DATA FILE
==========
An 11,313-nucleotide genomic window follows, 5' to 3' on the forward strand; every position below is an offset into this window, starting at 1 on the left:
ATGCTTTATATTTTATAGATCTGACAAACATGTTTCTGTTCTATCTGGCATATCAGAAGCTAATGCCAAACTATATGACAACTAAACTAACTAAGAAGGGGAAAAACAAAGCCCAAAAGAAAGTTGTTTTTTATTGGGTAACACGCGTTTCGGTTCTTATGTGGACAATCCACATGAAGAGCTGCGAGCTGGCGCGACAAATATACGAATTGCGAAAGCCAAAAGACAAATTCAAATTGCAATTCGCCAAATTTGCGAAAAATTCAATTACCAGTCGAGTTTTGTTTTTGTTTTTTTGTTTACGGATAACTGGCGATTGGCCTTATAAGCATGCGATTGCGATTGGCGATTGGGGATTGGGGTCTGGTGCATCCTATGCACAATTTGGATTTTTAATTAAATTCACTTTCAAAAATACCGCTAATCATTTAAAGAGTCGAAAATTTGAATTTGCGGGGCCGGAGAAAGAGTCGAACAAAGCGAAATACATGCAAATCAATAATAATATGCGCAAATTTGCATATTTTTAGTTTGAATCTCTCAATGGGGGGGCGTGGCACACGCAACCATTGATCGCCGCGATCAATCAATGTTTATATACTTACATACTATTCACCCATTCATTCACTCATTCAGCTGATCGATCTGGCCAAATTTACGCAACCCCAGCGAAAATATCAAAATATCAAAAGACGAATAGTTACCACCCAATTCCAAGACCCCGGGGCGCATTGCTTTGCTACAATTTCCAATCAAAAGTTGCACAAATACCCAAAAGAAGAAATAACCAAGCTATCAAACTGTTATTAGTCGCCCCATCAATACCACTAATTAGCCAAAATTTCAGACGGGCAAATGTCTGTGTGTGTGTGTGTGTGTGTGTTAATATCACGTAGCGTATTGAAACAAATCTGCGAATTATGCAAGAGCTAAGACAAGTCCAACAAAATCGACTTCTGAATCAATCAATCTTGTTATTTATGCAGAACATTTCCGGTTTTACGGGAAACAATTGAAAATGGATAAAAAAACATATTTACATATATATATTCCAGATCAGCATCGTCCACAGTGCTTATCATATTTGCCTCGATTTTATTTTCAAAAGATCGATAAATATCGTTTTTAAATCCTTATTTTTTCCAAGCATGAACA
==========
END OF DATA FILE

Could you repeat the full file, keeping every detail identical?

An 11,313-nucleotide genomic window follows, 5' to 3' on the forward strand; every position below is an offset into this window, starting at 1 on the left:
ATGCTTTATATTTTATAGATCTGACAAACATGTTTCTGTTCTATCTGGCATATCAGAAGCTAATGCCAAACTATATGACAACTAAACTAACTAAGAAGGGGAAAAACAAAGCCCAAAAGAAAGTTGTTTTTTATTGGGTAACACGCGTTTCGGTTCTTATGTGGACAATCCACATGAAGAGCTGCGAGCTGGCGCGACAAATATACGAATTGCGAAAGCCAAAAGACAAATTCAAATTGCAATTCGCCAAATTTGCGAAAAATTCAATTACCAGTCGAGTTTTGTTTTTGTTTTTTTGTTTACGGATAACTGGCGATTGGCCTTATAAGCATGCGATTGCGATTGGCGATTGGGGATTGGGGTCTGGTGCATCCTATGCACAATTTGGATTTTTAATTAAATTCACTTTCAAAAATACCGCTAATCATTTAAAGAGTCGAAAATTTGAATTTGCGGGGCCGGAGAAAGAGTCGAACAAAGCGAAATACATGCAAATCAATAATAATATGCGCAAATTTGCATATTTTTAGTTTGAATCTCTCAATGGGGGGGCGTGGCACACGCAACCATTGATCGCCGCGATCAATCAATGTTTATATACTTACATACTATTCACCCATTCATTCACTCATTCAGCTGATCGATCTGGCCAAATTTACGCAACCCCAGCGAAAATATCAAAATATCAAAAGACGAATAGTTACCACCCAATTCCAAGACCCCGGGGCGCATTGCTTTGCTACAATTTCCAATCAAAAGTTGCACAAATACCCAAAAGAAGAAATAACCAAGCTATCAAACTGTTATTAGTCGCCCCATCAATACCACTAATTAGCCAAAATTTCAGACGGGCAAATGTCTGTGTGTGTGTGTGTGTGTGTGTTAATATCACGTAGCGTATTGAAACAAATCTGCGAATTATGCAAGAGCTAAGACAAGTCCAACAAAATCGACTTCTGAATCAATCAATCTTGTTATTTATGCAGAACATTTCCGGTTTTACGGGAAACAATTGAAAATGGATAAAAAAACATATTTACATATATATATTCCAGATCAGCATCGTCCACAGTGCTTATCATATTTGCCTCGATTTTATTTTCAAAAGATCGATAAATATCGTTTTTAAATCCTTATTTTTTCCAAGCATGAACA